BCS to charter school in MV

Bullis Charter School plans to apply this fall to charter a new elementary school in the Mountain View Whisman School District.

The school will start out teaching kids in transitional kindergarten through second grade, according to a press release from school officials. The charter school has made clear its intent to open a nearby school that serves a high number of students eligible for a free or reduced-price lunch in its strategic plan for years, but the endeavor will officially get going this fall.

“BCS is experiencing a time of unprecedented growth yet a lack of additional facilities limits its potential,” officials said in a press release issued Friday.

The news comes at a time when Bullis Charter School’s facilities are hotly contested. The Los Altos School District is in the process of acquiring land for a 10th site, located at the corner of Showers Drive and California Street in Mountain View. The Los Altos School District Board of Trustees has not yet decided on the best use for that site, but the options include moving the charter school there, creating a neighborhood school there or relocating Egan Junior High School there.

At the 10th Site Advisory Task Force’s meeting Aug. 27, the majority of task force members voted to recommend to move the charter school to the new Mountain View site, but charter school parent Jill Jene was strongly opposed. She argued that moving the charter school to Mountain View would be inconvenient and unsafe for students to walk or bike to, as it’s not centrally located within the district. She also was concerned that the 9.65-acre site would not have ample space to accommodate all of the school’s current students.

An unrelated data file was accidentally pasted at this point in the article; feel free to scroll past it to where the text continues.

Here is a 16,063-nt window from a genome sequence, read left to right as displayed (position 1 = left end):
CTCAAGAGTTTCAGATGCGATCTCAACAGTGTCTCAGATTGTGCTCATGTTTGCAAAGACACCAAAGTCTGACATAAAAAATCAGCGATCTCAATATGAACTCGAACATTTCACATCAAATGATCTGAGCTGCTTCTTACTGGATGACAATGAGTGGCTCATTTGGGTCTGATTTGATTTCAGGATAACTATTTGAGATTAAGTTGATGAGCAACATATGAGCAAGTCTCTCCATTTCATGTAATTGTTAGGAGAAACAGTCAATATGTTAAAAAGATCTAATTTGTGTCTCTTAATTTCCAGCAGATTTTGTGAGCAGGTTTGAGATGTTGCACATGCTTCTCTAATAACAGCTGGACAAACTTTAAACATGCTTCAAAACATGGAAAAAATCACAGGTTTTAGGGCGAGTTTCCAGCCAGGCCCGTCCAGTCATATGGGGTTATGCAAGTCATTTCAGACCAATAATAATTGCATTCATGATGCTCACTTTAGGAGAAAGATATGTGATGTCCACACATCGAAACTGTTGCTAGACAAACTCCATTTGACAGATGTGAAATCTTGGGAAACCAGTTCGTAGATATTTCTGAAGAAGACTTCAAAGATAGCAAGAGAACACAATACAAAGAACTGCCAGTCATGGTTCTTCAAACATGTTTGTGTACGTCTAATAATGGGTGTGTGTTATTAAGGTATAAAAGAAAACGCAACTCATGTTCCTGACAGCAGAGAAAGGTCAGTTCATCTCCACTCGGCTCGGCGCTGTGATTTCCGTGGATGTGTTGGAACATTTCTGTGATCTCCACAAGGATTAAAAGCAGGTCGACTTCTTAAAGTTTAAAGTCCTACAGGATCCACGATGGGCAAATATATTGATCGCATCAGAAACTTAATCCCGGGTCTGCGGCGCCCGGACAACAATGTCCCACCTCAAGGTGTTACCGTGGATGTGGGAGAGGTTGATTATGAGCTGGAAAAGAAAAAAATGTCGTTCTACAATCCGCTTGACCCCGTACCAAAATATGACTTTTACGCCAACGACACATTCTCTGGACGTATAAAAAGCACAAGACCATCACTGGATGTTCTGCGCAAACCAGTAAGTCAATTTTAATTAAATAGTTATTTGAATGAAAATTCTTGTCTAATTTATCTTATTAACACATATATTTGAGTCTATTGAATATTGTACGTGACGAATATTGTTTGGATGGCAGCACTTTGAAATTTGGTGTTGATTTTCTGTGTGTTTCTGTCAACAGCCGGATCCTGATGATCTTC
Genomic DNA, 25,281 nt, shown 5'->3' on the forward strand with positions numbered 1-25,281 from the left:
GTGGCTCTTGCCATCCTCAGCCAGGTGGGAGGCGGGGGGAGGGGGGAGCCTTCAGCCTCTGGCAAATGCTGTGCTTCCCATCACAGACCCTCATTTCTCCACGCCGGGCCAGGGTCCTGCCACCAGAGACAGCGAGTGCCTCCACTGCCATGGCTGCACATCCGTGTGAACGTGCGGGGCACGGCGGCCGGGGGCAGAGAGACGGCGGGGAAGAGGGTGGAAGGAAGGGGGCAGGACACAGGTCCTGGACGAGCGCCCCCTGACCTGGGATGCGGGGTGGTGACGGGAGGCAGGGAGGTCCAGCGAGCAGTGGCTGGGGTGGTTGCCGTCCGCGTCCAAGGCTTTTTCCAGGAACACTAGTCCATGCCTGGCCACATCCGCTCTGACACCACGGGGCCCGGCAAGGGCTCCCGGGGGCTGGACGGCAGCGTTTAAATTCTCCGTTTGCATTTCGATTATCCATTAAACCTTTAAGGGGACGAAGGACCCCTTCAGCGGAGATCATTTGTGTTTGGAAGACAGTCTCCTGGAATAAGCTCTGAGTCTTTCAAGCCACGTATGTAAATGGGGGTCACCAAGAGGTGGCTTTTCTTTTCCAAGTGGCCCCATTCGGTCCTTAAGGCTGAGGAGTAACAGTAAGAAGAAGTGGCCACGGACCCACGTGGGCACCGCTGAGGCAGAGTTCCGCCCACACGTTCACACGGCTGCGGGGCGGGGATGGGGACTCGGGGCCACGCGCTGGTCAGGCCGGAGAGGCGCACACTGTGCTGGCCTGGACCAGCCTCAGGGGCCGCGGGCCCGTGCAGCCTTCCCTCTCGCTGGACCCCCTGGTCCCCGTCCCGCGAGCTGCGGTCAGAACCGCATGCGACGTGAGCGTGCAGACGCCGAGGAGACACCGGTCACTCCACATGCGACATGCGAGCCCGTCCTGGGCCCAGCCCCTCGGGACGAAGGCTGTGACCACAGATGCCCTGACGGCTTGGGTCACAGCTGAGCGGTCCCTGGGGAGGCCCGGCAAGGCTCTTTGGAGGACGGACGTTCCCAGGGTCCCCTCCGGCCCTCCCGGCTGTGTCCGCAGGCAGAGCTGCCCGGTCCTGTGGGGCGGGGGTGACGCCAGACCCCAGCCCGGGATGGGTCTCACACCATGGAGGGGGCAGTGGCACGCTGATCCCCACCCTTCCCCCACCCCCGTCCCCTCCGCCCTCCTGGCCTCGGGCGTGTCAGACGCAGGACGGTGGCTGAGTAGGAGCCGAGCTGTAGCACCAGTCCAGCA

Low-income school

The new school that Bullis Charter School intends to open in Mountain View (separate from the 10th site) will be open to all students in the Mountain View Whisman School District but will prioritize applicants who qualify for a free or reduced-price lunch or have a sibling at the school.

Students who receive a free or reduced-price lunch come from families whose annual income falls below a designated threshold; for the 2018-2019 school year, a child from a household of four would be eligible for the program if his or her family earned less than $46,435 annually, or was already receiving support from social services like CalFresh or CalWORKs.

The charter school has been criticized previously for not serving a low-income population: According to the California Department of Education, fewer than 10 of Bullis Charter School’s 825 students qualified for a free or reduced-price lunch in 2017. The charter school has run programs specifically for low-income students, however, like the Bullis Boosters Summer Bridge Camp, an enrichment program for local low-income students.

In the 2016-2017 school year, the Mountain View Whisman district had just under 2,000 students who qualified for a free or reduced-price lunch, 34.3 percent of its total enrollment, according to the California Department of Education. In the Los Altos School District, approximately 5 percent of students received a free or reduced-price lunch that year.

The new charter school intends to serve 168 students initially and eventually grow to 320 students in transitional kindergarten through fifth grade, according to the press release. The school is expected to follow the same curriculum as Bullis Charter School, emphasizing individualized learning, science, technology, art and math.

There are two upcoming informational sessions scheduled regarding the new school: 9 a.m. on Saturday, Sept. 8 at 102 West Portola Ave. and 7 p.m. on Tuesday, Sept. 11 at 1124 Covington Road.   

For more information on the new charter school, see next week’s issue of the Town Crier

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